Additional contributors to burnout may include stressors such as:
- Role confusion: The strain of shifting roles with a loved one (i.e., from husband and wife to caregiver and patient), which can cause confusion, interpersonal stress, and overwhelm.
- Unrealistic expectations: The tendency of caretakers to feel solely responsible for things they could not possibly handle on their own. Similarly, burnout may be exacerbated when a loved one does not improve despite a caretaker’s diligent efforts.
- Resource strain: The extreme stress on resources (i.e., time, money, skills, and energy) caused by mesothelioma can leave caretakers with less than they need to care for their loved one, often contributing to burnout.
I think I have mesothelioma caretaker burnout. Now what?
Identifying the signs of burnout is an essential first step for caretakers. Once you have taken that step, the most important thing you can do is focus on getting the rest and support you need to restore some of your exhausted resources and energy. You can do this in many ways, including:
- Consulting your loved one’s mesothelioma care team for resources. Your loved one’s care team will likely have resources to help you with your caretaker burnout, and may also be able to connect you with additional financial and social resources.
- Making realistic goals and knowing your limits. Recognize that you may not be able to do everything you want or feel you need to do for your loved one, and set reasonable expectations for yourself.
- Asking for help and dividing labor. Now is the time to ask for help from your community—be it friends, family, members of religious, neighborhood, or affinity groups, or charity organizations—in caring for your loved one. Consider making a list of tasks you need to delegate so people know how they can help.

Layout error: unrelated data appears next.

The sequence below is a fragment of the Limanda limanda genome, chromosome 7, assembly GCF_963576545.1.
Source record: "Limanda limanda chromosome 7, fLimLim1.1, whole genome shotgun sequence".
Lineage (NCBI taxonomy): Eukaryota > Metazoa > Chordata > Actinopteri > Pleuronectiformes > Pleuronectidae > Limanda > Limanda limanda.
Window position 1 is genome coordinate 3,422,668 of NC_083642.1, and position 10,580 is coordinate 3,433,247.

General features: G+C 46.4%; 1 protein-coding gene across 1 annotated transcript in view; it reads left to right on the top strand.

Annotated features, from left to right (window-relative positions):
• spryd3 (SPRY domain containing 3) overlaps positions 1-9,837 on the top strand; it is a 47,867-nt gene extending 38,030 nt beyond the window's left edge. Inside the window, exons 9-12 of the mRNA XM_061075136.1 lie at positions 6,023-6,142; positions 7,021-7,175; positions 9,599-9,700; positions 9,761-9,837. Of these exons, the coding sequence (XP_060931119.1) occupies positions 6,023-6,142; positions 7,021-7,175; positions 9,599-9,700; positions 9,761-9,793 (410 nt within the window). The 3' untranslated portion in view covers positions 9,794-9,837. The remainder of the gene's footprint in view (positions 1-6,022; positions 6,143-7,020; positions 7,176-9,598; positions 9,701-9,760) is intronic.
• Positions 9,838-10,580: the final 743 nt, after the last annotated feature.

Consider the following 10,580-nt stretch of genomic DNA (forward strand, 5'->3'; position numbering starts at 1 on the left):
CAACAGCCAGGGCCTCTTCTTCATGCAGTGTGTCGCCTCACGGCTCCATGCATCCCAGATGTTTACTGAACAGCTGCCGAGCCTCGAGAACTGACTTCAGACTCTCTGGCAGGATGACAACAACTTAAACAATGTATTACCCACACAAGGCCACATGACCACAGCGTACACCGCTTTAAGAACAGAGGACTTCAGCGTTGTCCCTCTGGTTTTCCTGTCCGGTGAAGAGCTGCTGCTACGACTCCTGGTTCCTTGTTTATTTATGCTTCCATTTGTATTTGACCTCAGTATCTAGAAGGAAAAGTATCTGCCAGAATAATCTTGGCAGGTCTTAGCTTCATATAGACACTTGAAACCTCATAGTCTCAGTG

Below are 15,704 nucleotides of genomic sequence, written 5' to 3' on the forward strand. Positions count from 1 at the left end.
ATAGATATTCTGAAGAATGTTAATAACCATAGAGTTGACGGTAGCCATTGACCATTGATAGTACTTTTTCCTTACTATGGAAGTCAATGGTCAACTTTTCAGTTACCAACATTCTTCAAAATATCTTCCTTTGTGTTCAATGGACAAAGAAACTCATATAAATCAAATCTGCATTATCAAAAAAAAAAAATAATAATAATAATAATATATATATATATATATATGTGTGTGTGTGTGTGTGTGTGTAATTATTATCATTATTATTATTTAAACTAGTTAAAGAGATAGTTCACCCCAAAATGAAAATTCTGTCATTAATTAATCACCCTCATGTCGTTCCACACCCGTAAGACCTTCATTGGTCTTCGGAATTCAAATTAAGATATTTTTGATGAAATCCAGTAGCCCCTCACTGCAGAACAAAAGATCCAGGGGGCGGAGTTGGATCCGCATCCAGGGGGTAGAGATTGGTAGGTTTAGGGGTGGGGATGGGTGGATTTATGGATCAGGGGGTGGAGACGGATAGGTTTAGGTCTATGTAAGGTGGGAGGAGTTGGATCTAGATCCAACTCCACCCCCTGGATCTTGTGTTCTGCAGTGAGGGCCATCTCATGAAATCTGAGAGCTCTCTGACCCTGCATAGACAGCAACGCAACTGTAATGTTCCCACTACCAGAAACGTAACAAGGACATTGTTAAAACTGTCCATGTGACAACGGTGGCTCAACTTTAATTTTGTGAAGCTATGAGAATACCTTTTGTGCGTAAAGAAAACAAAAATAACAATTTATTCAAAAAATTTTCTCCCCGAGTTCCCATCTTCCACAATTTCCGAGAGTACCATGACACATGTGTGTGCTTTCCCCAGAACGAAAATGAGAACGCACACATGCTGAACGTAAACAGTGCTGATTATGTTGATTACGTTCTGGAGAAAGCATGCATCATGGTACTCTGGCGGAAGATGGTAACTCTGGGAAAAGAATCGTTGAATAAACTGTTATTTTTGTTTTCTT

- Considering professional help. Some caretakers need professional assistance, such as respite care (offering relief care for a few hours), and care from home health aides. Caretakers should look into the ARCH National Respite Network and Resource Center for more information.
- Making time for self-care. Mesothelioma caretakers should ensure that they are caring for themselves, getting enough sleep and regular breaks, maintaining healthy diet and exercise, and keeping up with their physical and mental health.
- Spending quality time with others—and with your loved one—doing things you enjoy. Burnout often includes the loss of important relationships and social bonding time. Caretakers should nurture other relationships in their lives, and may consider spending time with their loved one outside of the caretaking dynamic doing something they both enjoy, such as watching movies together.
- Talking about your feelings. Many people with mesothelioma caretaker burnout find it deeply helpful talk about their feelings with someone who understands. This can be done with the help of a friend or relative, a mesothelioma/caretaker support group, and/or a mental health professional.
Are you or a loved one looking for more information about mesothelioma lawsuits in Kentucky and the surrounding area? Call (855) 385-9532 to learn more.